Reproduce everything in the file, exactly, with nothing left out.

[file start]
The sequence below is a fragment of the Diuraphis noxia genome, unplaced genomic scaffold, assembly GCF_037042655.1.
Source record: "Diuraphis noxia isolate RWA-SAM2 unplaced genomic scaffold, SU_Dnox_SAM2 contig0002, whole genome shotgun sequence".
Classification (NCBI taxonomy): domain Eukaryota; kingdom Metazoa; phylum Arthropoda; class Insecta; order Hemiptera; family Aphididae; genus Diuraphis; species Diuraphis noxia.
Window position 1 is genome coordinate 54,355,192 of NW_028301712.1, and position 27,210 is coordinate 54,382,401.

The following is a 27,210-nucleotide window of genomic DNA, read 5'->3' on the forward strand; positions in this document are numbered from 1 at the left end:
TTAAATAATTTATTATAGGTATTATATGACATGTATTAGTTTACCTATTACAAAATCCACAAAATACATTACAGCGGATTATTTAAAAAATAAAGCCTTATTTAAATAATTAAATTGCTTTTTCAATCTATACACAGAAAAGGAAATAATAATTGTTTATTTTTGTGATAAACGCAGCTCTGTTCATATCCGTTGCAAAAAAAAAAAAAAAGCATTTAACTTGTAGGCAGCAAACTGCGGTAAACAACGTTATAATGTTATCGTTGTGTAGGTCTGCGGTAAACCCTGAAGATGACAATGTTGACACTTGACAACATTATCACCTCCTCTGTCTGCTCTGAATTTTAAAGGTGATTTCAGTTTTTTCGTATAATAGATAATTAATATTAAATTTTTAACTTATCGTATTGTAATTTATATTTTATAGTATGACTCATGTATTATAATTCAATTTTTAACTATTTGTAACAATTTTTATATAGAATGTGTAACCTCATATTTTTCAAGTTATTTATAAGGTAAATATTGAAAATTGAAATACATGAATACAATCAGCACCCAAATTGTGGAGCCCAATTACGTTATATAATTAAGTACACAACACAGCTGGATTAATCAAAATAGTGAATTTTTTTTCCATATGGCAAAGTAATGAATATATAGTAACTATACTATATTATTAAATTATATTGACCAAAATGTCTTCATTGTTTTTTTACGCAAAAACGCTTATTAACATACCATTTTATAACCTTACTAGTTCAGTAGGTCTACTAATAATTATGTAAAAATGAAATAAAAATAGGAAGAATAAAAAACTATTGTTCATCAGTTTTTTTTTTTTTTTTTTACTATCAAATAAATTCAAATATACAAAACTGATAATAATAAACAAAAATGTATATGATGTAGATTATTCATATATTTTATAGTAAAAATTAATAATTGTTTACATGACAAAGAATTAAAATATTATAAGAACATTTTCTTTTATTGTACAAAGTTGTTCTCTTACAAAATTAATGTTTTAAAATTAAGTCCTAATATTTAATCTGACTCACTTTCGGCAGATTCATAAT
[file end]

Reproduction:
The sequence below is a fragment of the Diuraphis noxia genome, unplaced genomic scaffold, assembly GCF_037042655.1.
Source record: "Diuraphis noxia isolate RWA-SAM2 unplaced genomic scaffold, SU_Dnox_SAM2 contig0002, whole genome shotgun sequence".
Classification (NCBI taxonomy): domain Eukaryota; kingdom Metazoa; phylum Arthropoda; class Insecta; order Hemiptera; family Aphididae; genus Diuraphis; species Diuraphis noxia.
Window position 1 is genome coordinate 54,355,192 of NW_028301712.1, and position 27,210 is coordinate 54,382,401.

The following is a 27,210-nucleotide window of genomic DNA, read 5'->3' on the forward strand; positions in this document are numbered from 1 at the left end:
TTAAATAATTTATTATAGGTATTATATGACATGTATTAGTTTACCTATTACAAAATCCACAAAATACATTACAGCGGATTATTTAAAAAATAAAGCCTTATTTAAATAATTAAATTGCTTTTTCAATCTATACACAGAAAAGGAAATAATAATTGTTTATTTTTGTGATAAACGCAGCTCTGTTCATATCCGTTGCAAAAAAAAAAAAAAAGCATTTAACTTGTAGGCAGCAAACTGCGGTAAACAACGTTATAATGTTATCGTTGTGTAGGTCTGCGGTAAACCCTGAAGATGACAATGTTGACACTTGACAACATTATCACCTCCTCTGTCTGCTCTGAATTTTAAAGGTGATTTCAGTTTTTTCGTATAATAGATAATTAATATTAAATTTTTAACTTATCGTATTGTAATTTATATTTTATAGTATGACTCATGTATTATAATTCAATTTTTAACTATTTGTAACAATTTTTATATAGAATGTGTAACCTCATATTTTTCAAGTTATTTATAAGGTAAATATTGAAAATTGAAATACATGAATACAATCAGCACCCAAATTGTGGAGCCCAATTACGTTATATAATTAAGTACACAACACAGCTGGATTAATCAAAATAGTGAATTTTTTTTCCATATGGCAAAGTAATGAATATATAGTAACTATACTATATTATTAAATTATATTGACCAAAATGTCTTCATTGTTTTTTTACGCAAAAACGCTTATTAACATACCATTTTATAACCTTACTAGTTCAGTAGGTCTACTAATAATTATGTAAAAATGAAATAAAAATAGGAAGAATAAAAAACTATTGTTCATCAGTTTTTTTTTTTTTTTTTTACTATCAAATAAATTCAAATATACAAAACTGATAATAATAAACAAAAATGTATATGATGTAGATTATTCATATATTTTATAGTAAAAATTAATAATTGTTTACATGACAAAGAATTAAAATATTATAAGAACATTTTCTTTTATTGTACAAAGTTGTTCTCTTACAAAATTAATGTTTTAAAATTAAGTCCTAATATTTAATCTGACTCACTTTCGGCAGATTCATAAT